What Does The Egyptian Referendum Mean? A Quick Editorial Roundup
Will the Egyptian constitutional referendum pass? And if so, what will it mean? And what comes next?
Who better to answer such questions than the leading editorialists of the Middle East’s top newspapers? Here’s a brief review of four of them, two Egyptian and two from neighboring places.
Al-Ahram, which has returned to its traditional role as a slavish supporter of whatever regime happens to be in power, assures us through an editorial by Gamil Afifi entitled “Egypt is moving forward and the dogs are barking” that the passage of the referendum is an assured thing because “Our great people” will never fail “to confront those terrorist elements” who want to “turn back the country through a dark tunnel into the eras of ignorance” “under the slogan of religion” but “religion, God and His Prophet have nothing to do with this group.”
I use all those quotations because this editorial is so overwritten one almost wonders if Mr. Afifi is secretly laughing at his audience. The conclusion gives you a feeling for the style of the thing:
This day represents a wedding for Egypt by all means. Millions will be saying “yes” to Egypt’s new constitution. They will refuse to take one step back. By taking part in the referendum, they will be dealing a blow to the terrorist MB group and its supporters abroad. Thus, the convoy of progress will be moving forward; Egypt will appear before its people and the world as the source of civilization; and dogs will keep barking to no avail. The will of the people will win and the traitors will remain alone, rejected by the great people.
In a more sober vein, the United Arab Emirates newspaper Al-Khaleej has no doubt that voting “Yes” for the new constitution is the only way forward for the ongoing Egyptian revolution. In its lead editorial entitled “The First Step,” it warns Egyptians that they need a constitution before they can have Parliamentary or presidential elections, or re-organization of any social or political institutions.
Of course, voting yes won’t be easy, because
the anti-revolution forces are working hard and using all the available means of violence, terrorism and external support to abort the revolution. As the Egyptian masses become aware of their right to change, this will definitely lead to aborting all the efforts of the Muslim Brothers’ group and the Takfiri forces and their supporters who are working on putting sticks in the wheels of the revolution
So in the editorialist’s opinion, the MB are anti-revolutionary, and the new military government have become the de facto guardians of moving the revolution forward.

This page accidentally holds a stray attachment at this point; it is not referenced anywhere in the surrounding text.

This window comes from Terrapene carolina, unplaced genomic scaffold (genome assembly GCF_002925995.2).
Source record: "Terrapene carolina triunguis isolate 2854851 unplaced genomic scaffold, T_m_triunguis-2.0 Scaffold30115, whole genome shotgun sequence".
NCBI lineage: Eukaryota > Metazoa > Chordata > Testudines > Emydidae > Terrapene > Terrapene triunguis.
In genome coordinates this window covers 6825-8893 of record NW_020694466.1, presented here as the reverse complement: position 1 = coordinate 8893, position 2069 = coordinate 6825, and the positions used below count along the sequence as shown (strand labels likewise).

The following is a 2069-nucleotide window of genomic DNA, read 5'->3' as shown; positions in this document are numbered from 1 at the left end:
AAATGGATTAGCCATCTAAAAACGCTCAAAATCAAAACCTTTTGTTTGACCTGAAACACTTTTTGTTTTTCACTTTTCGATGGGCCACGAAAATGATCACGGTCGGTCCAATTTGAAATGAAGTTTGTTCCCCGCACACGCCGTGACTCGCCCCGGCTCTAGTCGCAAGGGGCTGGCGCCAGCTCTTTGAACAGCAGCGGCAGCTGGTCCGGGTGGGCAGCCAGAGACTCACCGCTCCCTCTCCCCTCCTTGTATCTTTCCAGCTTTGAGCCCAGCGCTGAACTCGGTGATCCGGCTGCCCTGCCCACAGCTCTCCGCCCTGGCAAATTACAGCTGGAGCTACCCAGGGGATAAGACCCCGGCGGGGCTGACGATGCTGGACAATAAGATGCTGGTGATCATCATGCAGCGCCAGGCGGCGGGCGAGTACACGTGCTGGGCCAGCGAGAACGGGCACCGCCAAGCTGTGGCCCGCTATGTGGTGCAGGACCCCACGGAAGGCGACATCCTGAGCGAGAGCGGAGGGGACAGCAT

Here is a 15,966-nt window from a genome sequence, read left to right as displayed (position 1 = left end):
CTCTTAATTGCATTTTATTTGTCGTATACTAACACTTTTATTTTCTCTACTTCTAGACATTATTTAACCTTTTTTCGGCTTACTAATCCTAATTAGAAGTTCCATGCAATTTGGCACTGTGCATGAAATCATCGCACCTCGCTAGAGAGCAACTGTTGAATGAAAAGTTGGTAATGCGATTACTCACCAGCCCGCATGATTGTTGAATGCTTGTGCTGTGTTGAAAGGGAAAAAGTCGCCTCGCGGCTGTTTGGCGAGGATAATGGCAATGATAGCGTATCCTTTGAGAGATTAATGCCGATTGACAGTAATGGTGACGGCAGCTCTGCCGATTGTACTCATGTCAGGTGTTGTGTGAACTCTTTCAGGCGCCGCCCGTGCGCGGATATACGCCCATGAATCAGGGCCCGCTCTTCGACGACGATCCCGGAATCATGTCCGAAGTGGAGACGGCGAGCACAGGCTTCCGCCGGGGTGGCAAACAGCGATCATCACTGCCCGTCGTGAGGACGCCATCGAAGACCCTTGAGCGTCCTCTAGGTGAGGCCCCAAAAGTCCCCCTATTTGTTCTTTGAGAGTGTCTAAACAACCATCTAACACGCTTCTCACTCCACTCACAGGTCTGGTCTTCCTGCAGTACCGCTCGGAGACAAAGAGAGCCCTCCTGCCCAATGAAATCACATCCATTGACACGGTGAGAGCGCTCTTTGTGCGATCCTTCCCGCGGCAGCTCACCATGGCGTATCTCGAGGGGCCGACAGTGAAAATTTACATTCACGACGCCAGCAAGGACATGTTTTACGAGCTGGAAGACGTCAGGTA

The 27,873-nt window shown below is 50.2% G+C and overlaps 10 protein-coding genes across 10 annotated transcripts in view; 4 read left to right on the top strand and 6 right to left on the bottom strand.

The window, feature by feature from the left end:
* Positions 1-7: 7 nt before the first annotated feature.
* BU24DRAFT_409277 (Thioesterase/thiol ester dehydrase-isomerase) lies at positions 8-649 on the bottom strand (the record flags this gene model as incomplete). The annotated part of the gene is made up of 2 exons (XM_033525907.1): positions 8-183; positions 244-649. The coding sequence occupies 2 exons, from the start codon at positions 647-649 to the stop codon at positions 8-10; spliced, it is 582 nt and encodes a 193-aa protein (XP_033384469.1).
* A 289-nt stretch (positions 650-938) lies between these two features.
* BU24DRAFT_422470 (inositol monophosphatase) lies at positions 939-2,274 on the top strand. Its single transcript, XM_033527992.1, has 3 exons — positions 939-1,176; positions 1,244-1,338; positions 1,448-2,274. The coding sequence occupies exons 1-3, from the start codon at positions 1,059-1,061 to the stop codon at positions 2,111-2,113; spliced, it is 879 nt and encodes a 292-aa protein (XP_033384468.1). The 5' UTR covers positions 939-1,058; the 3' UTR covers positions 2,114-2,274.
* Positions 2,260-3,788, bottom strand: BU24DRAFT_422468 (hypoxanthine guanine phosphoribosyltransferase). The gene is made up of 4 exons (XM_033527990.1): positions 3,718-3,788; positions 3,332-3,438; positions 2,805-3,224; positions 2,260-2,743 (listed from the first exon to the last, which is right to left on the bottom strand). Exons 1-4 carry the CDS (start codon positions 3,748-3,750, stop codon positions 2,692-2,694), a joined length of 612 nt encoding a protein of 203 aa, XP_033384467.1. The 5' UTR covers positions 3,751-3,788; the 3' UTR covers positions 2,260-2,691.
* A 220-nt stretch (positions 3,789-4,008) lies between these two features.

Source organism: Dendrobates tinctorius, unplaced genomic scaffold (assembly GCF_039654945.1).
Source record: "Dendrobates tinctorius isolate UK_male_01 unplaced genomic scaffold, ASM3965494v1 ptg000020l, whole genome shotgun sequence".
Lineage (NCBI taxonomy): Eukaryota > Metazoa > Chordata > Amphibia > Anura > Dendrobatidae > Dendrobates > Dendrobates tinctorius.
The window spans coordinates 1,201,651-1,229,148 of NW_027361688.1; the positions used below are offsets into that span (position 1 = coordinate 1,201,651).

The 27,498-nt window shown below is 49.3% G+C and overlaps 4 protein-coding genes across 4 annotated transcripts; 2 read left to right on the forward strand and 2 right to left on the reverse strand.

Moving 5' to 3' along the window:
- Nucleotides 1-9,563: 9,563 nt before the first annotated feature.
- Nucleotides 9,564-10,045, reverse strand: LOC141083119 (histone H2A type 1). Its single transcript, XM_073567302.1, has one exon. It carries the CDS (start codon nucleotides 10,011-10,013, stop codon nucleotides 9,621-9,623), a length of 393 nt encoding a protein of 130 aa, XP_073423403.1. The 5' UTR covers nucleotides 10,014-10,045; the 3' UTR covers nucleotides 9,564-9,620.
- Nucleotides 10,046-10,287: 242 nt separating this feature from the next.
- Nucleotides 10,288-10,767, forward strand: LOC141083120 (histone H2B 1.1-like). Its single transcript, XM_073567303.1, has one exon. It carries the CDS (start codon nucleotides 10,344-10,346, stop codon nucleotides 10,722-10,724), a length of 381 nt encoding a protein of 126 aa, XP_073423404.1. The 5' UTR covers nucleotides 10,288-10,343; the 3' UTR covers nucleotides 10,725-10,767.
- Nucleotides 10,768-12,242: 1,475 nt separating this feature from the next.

But not everyone agrees. Al-Quds al-Arabi carried an unsigned lead editorial entitled “The referendum and the reproduction of the Pharaoh principle.” This editorialist makes the case that the Egyptian military are just as anti-revolutionary as the Muslim Brotherhood, if not more so.
The editorialist writes that in its intensive promotion of a “yes” vote, the Egyptian military used apparatus used every tool at its disposal:
whether through private and public media outlets spanning newspapers, radio stations and television channels, by putting up posters in every street and neighborhoods, conducting door-to-door campaigns, sending text messages or hosting popular conferences with the participation of senior officials and clerics.
Seven members of the Strong Egypt Party, which advocates an end to arrests and trials of civilians by the military, were found carrying posters advocating a “No” vote, and promptly arrested by the military proving, the editorial said, that Egypt was returning “to the Pharaonic principle.”
But will As-Sisi be able to rule as a Pharaoh? Not according to an editorial by Dr. Amr Hashem Rabih in the Egyptian Al-Masry al-Yawm newspaper. He sees a different role (or range of them) for As-Sisi. In an editorial entitled, “Referendum to Determine Al-Sisi’s Position,” he opines that there are three possibilities:
- If the referendum passes by only a slim margin, with modest voter turnout, As-Sisi will abandon both politics and the military.
- If the referendum passes by less than a two-thirds vote, As-Sisi will will not run for president, but will stay on as a key military player, perhaps as Minister of Defense, providing strong stability against the Muslim Brotherhood, who have (Dr. Rabih says) recently been chanting “You toppled our president, we will topple yours.”
- If the referendum passes by more than two-thirds, he will run for president and likely be elected. Whereupon the people will demand he do something about the economy which, as a military man, he is ill equipped to do. Then the very people who elected him will turn against him.
Almost makes one feel sorry for General As-Sisi.
So there you have it: Nobody doubted that the referendum would pass. The real questions were what would the referendum’s passage mean for
- General As-Sisi,
- The Muslim Brotherhood, and
- the future of Egypt’s ongoing revolution.
Thanks to MidEastWire for access to the editorials.